Learning a Language Abroad

Lauren 6

Oh man, haven’t brushed up on your [insert language here] since the two years you had in high school? Now you’re going to a country that speaks it? Boy, what a mess. Nah, I’m just kidding. This blog post is for those who do want to brush up on a language before and while being abroad. Now, there are plenty of programs at the University of Kentucky that just speak English even in an area that does not. However, regardless of the program’s language, maybe learning some foreign phrases isn’t a bad idea?

One of the best interfaces to learn beginner level language skills is Duolingo. It’s a basic application that you can download on your phone that will teach you verb tenses of languages and simple phrases to use. If you do happen to have papers from high school or previous studies, I also recommend looking at them. Make flash cards with expressions and phrases such as, “Hello”, “Thank you”, “Please”, “Where is the___?”, “Could you help me do___?”, etc. I know it may sound silly, but these phrases make a significant difference to people. The general attitudes towards those who might not know English in the United States is sympathetic and empathetic (not always, but generally speaking). Your host country might not be that tolerant of your lack of knowledge in their language (depends on your location and attitude towards Americans and foreigners). I personally was abroad in France, and depending on where you are, they might not know much English, so knowing some French is a good idea.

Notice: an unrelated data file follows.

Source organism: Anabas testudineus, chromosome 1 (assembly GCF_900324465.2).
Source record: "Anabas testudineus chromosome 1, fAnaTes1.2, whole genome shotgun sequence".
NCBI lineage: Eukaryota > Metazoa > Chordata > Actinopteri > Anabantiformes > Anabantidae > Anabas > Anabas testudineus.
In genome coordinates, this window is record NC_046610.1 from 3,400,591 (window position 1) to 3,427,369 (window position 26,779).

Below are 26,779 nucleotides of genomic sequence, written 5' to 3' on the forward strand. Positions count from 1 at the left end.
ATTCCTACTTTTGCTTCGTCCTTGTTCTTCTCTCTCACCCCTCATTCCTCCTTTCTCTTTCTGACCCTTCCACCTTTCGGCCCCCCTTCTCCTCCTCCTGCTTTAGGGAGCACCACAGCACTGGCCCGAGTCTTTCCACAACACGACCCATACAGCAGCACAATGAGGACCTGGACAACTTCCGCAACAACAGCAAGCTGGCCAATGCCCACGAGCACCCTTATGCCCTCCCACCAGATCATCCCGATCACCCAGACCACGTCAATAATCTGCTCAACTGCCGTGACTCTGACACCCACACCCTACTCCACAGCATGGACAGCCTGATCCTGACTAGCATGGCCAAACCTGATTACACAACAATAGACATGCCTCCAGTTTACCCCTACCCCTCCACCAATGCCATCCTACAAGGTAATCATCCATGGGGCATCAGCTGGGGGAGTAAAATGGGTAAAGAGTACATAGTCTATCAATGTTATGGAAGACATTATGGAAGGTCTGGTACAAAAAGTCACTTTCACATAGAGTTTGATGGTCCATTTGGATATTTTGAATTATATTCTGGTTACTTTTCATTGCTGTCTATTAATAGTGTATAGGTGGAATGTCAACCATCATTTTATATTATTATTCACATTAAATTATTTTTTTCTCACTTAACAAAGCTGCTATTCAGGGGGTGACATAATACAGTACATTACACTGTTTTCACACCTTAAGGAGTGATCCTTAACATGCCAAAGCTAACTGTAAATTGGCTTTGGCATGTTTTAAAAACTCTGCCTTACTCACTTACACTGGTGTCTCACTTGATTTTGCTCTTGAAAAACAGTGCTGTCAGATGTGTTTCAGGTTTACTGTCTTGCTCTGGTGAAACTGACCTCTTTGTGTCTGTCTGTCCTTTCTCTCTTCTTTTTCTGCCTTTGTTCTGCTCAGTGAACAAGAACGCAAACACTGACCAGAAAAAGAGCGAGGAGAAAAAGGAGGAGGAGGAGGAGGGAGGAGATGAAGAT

Another idea for language studies, maybe minor in that language and take some credit abroad for it? Or maybe not a minor, but just courses abroad or some before you go abroad at UK. Dip your toes in the water and try it out if you have the time and credit space. You most likely already know that studying abroad is a big résumé/CV booster, if you throw in a language though, oh my, look at you. You might get hired just for that. I am biased given the fact that I am a French and Francophone studies major, but in all reality, a language can set you apart from others. You also become closer with your host location. I have blogged about immersing yourself in your host location, but learning the language can take you a step further. Vous pouvez le faire! Bonne chance, et bon voyage!

Lauren Bix is a 3rd year senior at the University of Kentucky. Her major is in French and francophone studies and her time abroad was in Caen, Normandy, France, spring semester 2016.